Patsy Martin, the treelighter for the 2013 Lights of Love ceremony, gives remarks at the campaign's treelighting ceremony on Monday. In all, Lights of Love has raised more than $1 million for cancer patients in Southwest Georgia. (Staff Photo: Jennifer Parks)
ALBANY — In keeping with a holiday tradition to acknowledge cancer patients from the past and present, candles were lighted outside of Phoebe Putney Memorial Hospital to culminate a year-long campaign to honor and benefit those individuals.
The hospital hosted the Lights of Love ceremony, an event that has been ongoing every Christmas season since 1983, just outside the entrance to the Phoebe Cancer Center on Monday evening — featuring a tree lighter who has earned herself the reputation of a trooper in her own right.
The event was due to be the first “Lights of Love” ceremony in four years to be held outside. Originally intended to take place in front of Phoebe’s main entrance, it was moved underneath the canopy outside Medical Tower II — home to the hospital’s cancer center — due to inclement weather. Following an opening from Larry Hockman, chairman of the Phoebe Foundation board, and an invocation from Don Adams of First United Methodist Church, Phoebe Putney Health System CEO Joel Wernick made a point of noting what progress has been made as a result of fundraisers such as the “Lights of Love” campaign.
“The growth that has happened here has benefited (patients and doctors),” he said. “Thanks for a tradition that has been ongoing for 30 years.”
Casey Moore, representing Junior Woman’s Club of Albany, announced that this year’s campaign raised $54,000. The funds will be used to renovate the waiting area of the radiation and oncology clinic at the Phoebe Cancer Center.
Leroy Bynum, dean of fine arts at Albany State University, sang his rendition of “O, Holy Night.” After that, Dr. Chirag Jani, medical director of hematology oncology at Phoebe, came up to introduce a patient of his who was serving as this year’s tree lighter.
“We are extremely grateful when we see this event as a symbol of hope,” the doctor said. “(Albany real estate professional and retired banker) Patsy Martin saw us about a year ago with a diagnosis of breast cancer. She came to us with a lot of questions, a lot of uncertainties, but the one thing she had in her eyes was hope.”
Several mammograms performed over the course of a few months and an ultrasound ultimately revealed cancer in Martin’s right breast in July 2012. Since then, she has undergone treatment and returned to her career as a real estate agent.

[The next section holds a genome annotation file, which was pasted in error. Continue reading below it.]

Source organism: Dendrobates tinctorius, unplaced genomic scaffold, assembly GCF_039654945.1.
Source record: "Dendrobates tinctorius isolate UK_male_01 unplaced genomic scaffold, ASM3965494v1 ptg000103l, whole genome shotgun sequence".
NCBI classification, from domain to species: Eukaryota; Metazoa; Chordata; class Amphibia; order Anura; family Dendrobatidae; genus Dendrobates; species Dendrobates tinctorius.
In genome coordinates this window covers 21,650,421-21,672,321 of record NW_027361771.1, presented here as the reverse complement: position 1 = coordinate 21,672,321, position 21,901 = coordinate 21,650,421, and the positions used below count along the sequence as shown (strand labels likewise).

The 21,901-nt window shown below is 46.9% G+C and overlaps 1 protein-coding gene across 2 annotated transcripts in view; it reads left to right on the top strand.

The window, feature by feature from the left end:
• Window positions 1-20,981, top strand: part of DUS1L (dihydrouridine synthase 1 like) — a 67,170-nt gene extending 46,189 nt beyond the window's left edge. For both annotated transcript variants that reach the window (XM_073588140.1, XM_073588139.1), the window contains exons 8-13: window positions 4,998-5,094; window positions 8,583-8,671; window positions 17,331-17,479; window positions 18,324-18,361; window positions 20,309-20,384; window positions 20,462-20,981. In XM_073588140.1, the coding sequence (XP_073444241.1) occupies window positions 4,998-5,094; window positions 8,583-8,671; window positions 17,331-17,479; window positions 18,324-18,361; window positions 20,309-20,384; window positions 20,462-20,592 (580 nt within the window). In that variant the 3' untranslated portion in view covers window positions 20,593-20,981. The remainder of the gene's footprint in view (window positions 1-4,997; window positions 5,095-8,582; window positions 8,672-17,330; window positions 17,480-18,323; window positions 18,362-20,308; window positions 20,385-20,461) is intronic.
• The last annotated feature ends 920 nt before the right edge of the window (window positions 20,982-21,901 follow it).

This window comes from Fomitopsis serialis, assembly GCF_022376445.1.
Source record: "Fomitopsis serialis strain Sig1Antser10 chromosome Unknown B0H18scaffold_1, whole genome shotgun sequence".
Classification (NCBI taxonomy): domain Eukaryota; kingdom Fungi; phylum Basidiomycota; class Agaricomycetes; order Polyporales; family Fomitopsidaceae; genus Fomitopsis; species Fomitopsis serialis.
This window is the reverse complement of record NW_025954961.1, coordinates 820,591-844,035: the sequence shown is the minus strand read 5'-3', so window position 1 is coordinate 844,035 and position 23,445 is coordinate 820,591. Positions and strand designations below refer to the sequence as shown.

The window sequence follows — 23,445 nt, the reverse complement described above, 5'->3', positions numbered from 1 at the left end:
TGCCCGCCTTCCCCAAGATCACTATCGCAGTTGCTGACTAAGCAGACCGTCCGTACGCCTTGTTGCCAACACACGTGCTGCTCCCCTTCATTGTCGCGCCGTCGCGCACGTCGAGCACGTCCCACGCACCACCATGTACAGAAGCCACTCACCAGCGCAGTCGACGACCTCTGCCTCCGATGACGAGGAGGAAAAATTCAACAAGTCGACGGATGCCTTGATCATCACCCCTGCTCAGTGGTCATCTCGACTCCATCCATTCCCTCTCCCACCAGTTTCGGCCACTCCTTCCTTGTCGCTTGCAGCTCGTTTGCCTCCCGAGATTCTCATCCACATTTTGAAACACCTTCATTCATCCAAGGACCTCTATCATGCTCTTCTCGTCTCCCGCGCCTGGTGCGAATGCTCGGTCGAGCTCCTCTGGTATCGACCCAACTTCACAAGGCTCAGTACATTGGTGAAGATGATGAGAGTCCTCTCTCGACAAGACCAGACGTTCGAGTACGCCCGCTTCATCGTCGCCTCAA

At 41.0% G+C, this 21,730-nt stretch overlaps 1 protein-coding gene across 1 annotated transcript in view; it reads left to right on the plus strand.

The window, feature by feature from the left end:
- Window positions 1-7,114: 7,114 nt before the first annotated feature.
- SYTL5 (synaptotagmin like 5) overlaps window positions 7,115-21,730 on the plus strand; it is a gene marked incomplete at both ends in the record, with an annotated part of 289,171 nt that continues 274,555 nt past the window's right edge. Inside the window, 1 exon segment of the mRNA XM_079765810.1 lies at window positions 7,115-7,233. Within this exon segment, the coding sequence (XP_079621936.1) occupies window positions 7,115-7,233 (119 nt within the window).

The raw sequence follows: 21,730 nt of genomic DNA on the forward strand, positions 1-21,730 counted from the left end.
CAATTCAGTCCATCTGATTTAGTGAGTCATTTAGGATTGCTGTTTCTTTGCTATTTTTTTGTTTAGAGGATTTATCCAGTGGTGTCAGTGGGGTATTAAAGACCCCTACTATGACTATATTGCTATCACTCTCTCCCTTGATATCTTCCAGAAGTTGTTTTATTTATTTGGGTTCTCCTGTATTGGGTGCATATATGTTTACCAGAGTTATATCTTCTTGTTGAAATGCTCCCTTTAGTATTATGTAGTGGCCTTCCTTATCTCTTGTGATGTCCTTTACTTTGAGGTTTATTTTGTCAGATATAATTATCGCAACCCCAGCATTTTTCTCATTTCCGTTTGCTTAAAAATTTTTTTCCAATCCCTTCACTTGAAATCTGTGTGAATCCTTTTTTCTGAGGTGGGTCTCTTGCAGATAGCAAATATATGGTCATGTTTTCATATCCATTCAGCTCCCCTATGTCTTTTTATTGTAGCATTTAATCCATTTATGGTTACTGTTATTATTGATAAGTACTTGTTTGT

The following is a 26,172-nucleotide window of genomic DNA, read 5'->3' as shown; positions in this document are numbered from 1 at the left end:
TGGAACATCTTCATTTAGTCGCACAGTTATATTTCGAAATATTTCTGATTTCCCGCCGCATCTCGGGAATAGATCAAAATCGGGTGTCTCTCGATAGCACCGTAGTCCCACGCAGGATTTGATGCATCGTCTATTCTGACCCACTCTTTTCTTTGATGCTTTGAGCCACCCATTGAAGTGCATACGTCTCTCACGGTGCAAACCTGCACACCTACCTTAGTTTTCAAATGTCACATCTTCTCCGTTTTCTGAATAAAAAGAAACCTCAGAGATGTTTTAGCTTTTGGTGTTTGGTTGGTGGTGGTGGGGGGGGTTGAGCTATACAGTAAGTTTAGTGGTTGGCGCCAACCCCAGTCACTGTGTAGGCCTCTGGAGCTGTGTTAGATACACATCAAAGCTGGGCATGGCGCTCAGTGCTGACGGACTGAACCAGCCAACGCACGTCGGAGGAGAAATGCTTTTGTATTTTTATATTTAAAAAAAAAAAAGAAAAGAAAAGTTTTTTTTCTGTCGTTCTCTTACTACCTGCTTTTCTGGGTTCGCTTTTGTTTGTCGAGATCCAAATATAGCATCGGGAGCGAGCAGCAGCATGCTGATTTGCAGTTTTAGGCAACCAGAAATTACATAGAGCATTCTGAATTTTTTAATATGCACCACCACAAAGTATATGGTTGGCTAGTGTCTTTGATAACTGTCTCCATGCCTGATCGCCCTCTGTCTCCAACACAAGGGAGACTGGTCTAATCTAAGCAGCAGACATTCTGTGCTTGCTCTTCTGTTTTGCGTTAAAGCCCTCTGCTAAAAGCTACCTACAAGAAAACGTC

Martin opened up by expressing her gratitude toward the Carlton Breast Health Center at Phoebe.
“I’m grateful for the breast cancer facilities here,” she said. “I met with wonderful doctors. Dr. Jani had his day off when he was called in to meet with me. Not only did he come in on his day off, but he was wonderful. I was blown away that we have such a state-of-the art breast cancer facility. We are very, very lucky to receive this kind of treatment in our community.
“All of you here have been touched by cancer. I want to thank you for your support.”
Martin also took note that the campaign culminates during the season of giving, or during a time in which “we are almost as we should be.”
“What a glorious world it would be if we could have Christmas every day,” she said. “Some gift suggestions: For your enemies, forgiveness. For your friends, tolerance. For (your loved ones), your heart. To your customers, your best service, and to yourself, the awesome respect you deserve.”
To close out the program, the candles each member of the audience was holding were lighted as Bynum gave a performance of “God Bless Us Everyone.”
Every year, the “Lights of Love” tree displayed at the hospital represents donations made to Phoebe’s cancer services, with proceeds from the project going to provide special services for patients and families dealing with the effects of cancer. For a monetary contribution, a symbolic light in honor or memory of a special someone is placed on the tree and the donor receives an invitation to attend the tree lighting ceremony in December.
At the event, there is traditionally a cancer survivor serving as a tree lighter to flip the switch at the ceremonial lighting of the “Lights of Love” tree.
In all, more than $1 million has gone toward the cause.